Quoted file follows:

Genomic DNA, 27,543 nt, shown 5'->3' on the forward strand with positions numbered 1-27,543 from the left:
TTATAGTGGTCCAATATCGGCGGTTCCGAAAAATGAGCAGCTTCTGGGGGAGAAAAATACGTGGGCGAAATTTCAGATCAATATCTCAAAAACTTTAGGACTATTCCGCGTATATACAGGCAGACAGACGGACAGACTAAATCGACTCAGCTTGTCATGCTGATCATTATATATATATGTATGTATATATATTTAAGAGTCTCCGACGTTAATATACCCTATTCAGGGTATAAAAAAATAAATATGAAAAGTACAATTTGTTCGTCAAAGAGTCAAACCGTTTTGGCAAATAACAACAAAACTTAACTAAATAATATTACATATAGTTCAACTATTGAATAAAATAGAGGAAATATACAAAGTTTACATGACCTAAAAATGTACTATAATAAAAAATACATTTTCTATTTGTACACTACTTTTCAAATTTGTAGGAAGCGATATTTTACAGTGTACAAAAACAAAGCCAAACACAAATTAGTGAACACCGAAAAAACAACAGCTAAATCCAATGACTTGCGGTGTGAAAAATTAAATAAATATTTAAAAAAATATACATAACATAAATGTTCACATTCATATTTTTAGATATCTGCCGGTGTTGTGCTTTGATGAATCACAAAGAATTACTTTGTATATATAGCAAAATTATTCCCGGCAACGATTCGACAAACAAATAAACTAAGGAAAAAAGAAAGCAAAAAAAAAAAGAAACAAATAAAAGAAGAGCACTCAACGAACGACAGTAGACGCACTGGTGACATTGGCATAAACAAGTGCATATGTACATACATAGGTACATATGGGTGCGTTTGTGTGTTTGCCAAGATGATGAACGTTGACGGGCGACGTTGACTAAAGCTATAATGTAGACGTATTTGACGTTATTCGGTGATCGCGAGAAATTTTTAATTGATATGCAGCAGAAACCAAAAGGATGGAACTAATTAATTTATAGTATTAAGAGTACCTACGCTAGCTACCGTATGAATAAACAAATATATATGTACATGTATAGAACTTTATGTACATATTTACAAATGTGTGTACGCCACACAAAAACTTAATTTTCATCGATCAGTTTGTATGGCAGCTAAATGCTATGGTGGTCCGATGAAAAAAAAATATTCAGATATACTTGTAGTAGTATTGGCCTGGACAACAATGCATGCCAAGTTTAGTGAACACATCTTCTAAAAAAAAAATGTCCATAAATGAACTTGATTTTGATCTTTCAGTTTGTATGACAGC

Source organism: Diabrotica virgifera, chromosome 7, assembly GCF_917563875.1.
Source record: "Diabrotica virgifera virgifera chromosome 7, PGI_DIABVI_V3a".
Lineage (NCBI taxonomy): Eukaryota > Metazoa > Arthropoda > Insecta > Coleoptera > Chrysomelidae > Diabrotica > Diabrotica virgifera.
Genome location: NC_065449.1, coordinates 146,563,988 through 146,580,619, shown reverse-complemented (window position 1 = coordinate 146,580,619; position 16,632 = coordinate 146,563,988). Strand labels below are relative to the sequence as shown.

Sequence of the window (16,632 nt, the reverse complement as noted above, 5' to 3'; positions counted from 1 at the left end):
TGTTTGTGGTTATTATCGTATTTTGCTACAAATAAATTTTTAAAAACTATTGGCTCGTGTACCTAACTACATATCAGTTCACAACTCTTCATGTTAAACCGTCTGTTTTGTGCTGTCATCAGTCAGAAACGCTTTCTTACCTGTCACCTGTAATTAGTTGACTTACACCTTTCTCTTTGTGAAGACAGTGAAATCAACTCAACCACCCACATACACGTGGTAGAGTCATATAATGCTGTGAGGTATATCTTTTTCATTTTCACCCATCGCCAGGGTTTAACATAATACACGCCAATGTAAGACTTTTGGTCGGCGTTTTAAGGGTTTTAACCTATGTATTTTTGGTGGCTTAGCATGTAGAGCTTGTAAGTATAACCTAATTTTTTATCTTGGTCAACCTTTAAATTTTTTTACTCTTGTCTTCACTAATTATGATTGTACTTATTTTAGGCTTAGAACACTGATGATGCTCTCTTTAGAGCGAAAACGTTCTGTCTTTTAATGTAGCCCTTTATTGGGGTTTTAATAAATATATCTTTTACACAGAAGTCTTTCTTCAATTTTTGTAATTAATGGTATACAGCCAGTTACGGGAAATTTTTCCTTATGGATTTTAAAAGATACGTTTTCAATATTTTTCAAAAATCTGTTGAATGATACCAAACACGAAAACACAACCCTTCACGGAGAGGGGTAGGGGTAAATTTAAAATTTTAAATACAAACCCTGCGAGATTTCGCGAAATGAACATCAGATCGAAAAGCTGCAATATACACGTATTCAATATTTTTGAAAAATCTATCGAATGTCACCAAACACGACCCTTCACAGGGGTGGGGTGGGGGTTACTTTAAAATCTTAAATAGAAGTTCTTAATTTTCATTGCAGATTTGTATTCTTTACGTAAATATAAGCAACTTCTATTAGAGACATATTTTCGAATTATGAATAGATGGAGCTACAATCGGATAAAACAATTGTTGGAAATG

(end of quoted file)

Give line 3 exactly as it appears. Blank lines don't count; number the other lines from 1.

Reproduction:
Source organism: Diabrotica virgifera, chromosome 7, assembly GCF_917563875.1.